The debate about different models of e-learning continues. I have often heard it argued that print-based self-study materials don’t translate well to an online format because statements of aims and objectives don’t work. I am sympathetic to this view – it’s not that you don’t need to be clear about aims and objectives, but constantly re-stating them, as open learning workbooks often do, tends to come across as repetitive and too didactic in an online medium.
I spoke to an experienced training manager last week who said “we need to treat learners like adults”. Without referencing any typology of models, he was arguing in favour of what I call the third model (see my blog post of Monday 30 July), in which learning resources are offered to be used as the learner sees fit, for self-managed learning. There seems to be increasing support for this model, and I can see further useful applications of it for CPD and for performance support, neither of which are loose or informal learning approaches.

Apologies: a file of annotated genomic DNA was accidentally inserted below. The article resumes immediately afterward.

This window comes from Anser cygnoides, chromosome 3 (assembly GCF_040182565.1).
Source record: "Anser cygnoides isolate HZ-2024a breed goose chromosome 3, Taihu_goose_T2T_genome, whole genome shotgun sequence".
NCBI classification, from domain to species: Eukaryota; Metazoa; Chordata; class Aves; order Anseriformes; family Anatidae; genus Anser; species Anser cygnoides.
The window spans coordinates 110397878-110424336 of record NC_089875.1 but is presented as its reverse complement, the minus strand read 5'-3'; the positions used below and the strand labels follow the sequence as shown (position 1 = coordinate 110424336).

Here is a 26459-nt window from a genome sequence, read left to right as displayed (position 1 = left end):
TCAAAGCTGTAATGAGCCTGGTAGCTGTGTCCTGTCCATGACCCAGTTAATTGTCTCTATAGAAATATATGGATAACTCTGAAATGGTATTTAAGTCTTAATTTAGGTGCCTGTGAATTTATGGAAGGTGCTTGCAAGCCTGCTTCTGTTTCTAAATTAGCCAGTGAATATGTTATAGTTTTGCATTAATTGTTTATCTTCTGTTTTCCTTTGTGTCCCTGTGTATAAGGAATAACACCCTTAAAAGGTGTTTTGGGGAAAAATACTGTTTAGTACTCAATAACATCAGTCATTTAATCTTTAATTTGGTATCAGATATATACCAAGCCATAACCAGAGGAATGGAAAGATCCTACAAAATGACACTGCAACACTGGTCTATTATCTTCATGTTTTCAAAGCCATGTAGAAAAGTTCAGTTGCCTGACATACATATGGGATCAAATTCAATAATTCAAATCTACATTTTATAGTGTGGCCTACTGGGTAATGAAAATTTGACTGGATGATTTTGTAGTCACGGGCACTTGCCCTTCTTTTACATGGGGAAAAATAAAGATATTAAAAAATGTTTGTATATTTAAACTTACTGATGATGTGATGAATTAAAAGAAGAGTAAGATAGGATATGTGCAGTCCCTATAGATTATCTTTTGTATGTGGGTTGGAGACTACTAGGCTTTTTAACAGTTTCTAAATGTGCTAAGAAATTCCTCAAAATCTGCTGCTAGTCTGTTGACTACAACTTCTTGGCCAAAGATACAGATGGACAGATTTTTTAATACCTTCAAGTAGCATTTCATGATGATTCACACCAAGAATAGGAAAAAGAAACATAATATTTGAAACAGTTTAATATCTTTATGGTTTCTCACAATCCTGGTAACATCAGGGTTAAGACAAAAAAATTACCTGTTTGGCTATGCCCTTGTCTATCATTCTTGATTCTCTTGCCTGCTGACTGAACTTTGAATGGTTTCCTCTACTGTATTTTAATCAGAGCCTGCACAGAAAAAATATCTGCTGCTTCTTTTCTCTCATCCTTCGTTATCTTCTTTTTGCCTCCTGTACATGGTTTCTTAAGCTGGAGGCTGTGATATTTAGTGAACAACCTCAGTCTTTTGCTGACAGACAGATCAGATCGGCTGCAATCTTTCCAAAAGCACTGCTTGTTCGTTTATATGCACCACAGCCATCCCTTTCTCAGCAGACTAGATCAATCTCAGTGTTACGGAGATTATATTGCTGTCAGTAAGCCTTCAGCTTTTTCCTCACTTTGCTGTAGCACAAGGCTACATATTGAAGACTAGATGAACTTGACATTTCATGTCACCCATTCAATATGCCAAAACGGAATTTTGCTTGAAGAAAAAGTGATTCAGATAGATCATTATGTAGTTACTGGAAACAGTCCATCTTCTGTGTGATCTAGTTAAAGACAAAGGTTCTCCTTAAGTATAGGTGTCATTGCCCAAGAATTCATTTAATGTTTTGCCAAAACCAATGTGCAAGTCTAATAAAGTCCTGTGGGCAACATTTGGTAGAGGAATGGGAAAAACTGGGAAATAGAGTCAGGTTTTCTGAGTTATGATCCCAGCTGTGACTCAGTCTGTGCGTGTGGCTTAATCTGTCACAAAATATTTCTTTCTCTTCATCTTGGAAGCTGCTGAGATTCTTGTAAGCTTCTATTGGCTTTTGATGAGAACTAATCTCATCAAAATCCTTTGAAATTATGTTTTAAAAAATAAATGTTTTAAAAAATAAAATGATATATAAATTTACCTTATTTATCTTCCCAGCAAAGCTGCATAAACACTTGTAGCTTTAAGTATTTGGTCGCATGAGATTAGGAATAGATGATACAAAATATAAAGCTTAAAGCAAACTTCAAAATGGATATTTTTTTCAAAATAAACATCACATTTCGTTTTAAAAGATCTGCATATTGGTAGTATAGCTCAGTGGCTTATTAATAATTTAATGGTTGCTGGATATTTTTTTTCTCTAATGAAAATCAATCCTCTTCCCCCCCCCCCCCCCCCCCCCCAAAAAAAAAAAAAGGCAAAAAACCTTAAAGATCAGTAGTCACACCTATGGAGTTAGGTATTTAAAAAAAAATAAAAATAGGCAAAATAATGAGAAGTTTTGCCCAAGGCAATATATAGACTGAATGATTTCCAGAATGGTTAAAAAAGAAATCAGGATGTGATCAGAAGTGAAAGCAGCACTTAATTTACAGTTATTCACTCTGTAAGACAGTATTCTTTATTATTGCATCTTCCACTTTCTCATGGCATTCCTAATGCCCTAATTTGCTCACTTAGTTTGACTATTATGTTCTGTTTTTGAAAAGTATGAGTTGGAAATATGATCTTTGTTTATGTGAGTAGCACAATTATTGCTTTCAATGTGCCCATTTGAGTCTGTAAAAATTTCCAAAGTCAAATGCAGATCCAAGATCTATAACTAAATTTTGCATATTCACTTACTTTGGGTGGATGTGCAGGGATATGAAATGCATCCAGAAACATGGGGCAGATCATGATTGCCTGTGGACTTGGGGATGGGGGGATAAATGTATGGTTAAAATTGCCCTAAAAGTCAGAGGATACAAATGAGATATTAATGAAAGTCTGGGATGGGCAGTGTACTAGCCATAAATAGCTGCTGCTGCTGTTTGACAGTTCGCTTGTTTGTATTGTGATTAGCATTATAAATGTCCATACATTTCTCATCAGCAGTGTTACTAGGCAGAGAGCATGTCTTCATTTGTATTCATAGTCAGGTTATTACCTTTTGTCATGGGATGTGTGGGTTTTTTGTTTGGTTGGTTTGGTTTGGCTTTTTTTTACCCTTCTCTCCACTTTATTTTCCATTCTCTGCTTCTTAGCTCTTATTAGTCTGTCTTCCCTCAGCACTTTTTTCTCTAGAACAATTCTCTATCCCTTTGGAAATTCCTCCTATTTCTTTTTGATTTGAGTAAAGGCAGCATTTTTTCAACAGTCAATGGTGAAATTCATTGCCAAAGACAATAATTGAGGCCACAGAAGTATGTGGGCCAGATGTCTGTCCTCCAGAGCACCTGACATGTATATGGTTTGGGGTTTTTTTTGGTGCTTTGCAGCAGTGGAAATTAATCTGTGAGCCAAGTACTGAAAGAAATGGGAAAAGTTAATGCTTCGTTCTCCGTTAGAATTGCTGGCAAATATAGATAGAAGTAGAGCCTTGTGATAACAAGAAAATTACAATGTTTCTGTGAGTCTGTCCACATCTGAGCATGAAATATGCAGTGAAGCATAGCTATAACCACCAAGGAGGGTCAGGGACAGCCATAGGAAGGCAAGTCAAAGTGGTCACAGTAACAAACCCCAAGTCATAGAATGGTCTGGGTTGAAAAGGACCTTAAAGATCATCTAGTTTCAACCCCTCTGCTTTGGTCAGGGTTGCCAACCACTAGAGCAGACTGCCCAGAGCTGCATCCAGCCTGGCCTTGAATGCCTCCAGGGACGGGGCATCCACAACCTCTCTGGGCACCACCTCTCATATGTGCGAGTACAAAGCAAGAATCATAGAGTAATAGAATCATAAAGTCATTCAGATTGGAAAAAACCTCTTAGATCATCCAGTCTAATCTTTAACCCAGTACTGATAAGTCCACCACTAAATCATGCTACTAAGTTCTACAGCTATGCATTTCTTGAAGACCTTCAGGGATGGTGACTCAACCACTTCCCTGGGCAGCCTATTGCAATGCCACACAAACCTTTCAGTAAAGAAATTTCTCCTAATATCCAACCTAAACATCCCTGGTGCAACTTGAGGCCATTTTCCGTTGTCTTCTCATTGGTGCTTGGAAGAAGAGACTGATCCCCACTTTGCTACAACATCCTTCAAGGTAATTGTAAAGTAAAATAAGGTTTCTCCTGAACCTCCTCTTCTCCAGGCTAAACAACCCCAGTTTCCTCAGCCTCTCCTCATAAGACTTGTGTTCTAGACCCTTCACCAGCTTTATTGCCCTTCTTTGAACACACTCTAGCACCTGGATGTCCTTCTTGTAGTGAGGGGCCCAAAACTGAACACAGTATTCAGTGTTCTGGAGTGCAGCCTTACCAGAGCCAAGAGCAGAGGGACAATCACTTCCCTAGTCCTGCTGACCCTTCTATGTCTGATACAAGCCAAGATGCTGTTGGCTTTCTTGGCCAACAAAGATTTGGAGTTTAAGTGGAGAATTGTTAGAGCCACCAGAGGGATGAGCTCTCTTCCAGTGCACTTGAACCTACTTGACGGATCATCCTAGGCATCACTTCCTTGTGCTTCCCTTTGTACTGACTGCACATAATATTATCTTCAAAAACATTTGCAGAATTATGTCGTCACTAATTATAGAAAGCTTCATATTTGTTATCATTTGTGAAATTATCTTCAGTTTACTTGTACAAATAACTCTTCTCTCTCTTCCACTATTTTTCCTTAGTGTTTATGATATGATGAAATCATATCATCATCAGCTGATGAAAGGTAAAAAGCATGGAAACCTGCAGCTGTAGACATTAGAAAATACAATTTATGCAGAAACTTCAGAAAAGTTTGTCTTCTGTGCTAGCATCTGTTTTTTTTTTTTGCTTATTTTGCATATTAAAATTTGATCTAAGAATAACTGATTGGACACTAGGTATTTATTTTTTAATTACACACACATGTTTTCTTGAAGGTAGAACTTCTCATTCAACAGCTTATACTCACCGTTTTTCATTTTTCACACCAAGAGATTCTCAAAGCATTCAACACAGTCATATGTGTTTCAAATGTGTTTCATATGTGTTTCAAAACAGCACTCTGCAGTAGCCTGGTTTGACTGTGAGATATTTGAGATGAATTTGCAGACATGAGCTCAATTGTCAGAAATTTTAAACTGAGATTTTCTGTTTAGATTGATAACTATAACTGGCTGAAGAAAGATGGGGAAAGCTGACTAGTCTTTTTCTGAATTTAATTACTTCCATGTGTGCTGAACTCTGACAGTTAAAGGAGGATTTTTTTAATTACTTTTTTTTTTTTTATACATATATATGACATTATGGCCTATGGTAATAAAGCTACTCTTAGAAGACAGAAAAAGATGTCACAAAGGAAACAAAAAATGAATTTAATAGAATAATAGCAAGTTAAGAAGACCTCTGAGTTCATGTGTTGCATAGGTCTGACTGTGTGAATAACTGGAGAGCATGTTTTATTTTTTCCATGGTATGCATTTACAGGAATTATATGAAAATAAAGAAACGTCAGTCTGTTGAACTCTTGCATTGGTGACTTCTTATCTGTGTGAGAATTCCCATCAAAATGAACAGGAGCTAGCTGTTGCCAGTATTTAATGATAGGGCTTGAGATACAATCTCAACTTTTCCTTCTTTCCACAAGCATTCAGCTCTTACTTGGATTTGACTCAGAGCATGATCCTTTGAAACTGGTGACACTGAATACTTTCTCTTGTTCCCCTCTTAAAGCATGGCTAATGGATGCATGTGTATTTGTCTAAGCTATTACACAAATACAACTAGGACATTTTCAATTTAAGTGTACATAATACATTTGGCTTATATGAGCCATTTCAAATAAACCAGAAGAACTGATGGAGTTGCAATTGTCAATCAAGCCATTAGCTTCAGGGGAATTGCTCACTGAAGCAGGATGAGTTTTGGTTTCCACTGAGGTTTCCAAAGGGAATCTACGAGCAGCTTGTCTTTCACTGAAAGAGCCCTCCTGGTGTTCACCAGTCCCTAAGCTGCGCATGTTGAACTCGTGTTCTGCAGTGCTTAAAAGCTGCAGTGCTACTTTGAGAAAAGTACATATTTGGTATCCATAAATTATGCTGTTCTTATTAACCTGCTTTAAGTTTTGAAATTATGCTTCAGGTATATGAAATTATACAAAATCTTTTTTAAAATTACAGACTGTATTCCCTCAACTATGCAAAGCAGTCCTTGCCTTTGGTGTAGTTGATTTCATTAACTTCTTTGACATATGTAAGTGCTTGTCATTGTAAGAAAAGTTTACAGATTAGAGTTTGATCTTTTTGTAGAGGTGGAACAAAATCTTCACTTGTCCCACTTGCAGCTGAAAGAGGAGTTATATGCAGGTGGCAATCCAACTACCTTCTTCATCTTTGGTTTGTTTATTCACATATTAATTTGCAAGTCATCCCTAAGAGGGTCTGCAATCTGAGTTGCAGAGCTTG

I recently discovered Wikiversity for the first time. See http://en.wikiversity.org/wiki/Wikiversity:Main_Page. This is a third model project, which describes how members of its community originally intended to develop e-learning courses, but were re-directed by their trustees to take a different approach. The learning cycle diagram, above, comes from Wikiversity. This is an exciting development, with implications for everyone involved in e-learning.
I’d be interested to hear of other ‘third model’ applications.
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